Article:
Last year, when the complaints began, Don Nyland of TxDOT told the Gazette, “As far as I know the material was not inferior. It is true that a two-inch hotmix asphalt overlay has more strength than a seal coat — which this was. Hot mix also runs about $7 a square yard where seal coats run around $1.70 a square yard. The city of Austin as well as counties place seal coats on roadways just like we do because of the economics. You do get problems at the intersections sometimes if there is heavy turning movements with large trucks.”
Dr. Peter Stern, area resident, said at the time, “The newly paved road is extremely bumpy and noisy. If you then drive the section in front of the main entrance of the Rim Rock development — near Darden Hill Road — you will be on a smooth and quiet stretch of road, which is exactly what the old road was before the recent repaving. In addition, most of the intersections on FM 1826 are now ‘smeared’ with the turning of heavy vehicles and have created dangerous driving conditions.”
Dr. Charles O’Dell, president of HaysCAN, said, “The sad truth is that folks at TxDOT approved a change order allowing substandard materials for a special interest road project that wasn’t necessary. They inspected and approved substandard work, they got caught, and with cooperation from elected officials they were able to escape accountability by taking committed road funds from the folks who use SH 21 in eastern Hays County precinct 2. Those of us who depend on FM 1826 may have won, but it was because of gutless public officials, and at great expense to our fellow citizens in eastern Hays County.”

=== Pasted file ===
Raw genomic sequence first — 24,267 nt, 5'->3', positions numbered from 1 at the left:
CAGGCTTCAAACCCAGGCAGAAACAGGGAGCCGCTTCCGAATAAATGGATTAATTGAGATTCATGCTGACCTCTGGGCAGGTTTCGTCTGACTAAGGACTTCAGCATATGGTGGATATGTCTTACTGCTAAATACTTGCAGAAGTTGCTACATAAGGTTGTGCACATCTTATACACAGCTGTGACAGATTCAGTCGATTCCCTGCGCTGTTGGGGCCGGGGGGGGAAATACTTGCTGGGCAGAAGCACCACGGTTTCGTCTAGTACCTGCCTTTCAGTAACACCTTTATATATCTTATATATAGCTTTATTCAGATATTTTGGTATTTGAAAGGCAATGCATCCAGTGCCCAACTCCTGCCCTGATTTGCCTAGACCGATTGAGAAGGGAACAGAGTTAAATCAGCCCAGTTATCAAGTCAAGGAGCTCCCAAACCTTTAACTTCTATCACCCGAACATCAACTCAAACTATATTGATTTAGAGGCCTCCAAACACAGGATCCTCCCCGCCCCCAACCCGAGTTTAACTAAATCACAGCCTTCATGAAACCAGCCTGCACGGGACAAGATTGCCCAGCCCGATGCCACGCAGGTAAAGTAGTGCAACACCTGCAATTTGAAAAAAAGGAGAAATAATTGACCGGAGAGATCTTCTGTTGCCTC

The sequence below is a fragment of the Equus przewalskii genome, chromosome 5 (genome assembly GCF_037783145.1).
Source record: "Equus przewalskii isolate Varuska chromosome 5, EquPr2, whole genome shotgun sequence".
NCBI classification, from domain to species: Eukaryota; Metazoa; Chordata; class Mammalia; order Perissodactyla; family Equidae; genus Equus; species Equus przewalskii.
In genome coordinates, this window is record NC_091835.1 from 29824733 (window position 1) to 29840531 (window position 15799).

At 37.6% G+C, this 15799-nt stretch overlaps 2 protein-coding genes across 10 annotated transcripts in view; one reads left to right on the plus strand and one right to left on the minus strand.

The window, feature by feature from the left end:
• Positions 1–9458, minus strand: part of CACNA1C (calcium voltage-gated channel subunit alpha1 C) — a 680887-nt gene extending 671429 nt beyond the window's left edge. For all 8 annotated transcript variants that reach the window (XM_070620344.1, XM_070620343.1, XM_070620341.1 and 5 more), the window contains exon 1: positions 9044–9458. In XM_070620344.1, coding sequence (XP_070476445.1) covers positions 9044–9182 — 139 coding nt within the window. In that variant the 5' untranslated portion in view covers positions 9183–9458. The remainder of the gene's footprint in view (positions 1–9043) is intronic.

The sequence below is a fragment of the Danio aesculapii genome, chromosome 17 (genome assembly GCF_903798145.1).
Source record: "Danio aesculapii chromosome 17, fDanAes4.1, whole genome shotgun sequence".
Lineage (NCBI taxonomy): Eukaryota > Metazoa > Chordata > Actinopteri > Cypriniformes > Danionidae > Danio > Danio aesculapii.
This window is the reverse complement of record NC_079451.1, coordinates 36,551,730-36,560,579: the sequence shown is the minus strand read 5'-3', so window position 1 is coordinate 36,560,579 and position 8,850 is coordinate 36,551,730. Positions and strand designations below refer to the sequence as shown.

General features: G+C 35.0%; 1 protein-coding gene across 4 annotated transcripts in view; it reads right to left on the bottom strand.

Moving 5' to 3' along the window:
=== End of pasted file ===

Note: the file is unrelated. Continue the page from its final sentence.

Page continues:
Hays County Commissioner Karen Ford told the Gazette, “Last July TxDOT announced it was going to pull $2 million in safety improvements from another project in Hays County, SH 21, in order to pay for the resurfacing of FM 1826. That was a very unfortunate decision in my opinion — clearly both roadways had safety needs, and I don't like to see areas of our county pitted against each other for TxDOT safety dollars.”
O’Dell summed up the winners and losers: “SH 21 constituents clearly lost the most. FM 1826 constituents got what they wanted and deserved.”
But in December it didn’t look like those who lived along and drove FM 1826 were going to succeed in getting TxDOT to deaden the noise of the roadway. TxDOT’s Austin District Engineer Bob Daigh told a group of 40 residents in December that there was simply no money to repair the road. That didn’t silence the group, who would not remain quiet if the roadway wasn’t. In this case, the squeaky wheel did get the grease — TxDOT pulled the funds from the other Hays County project.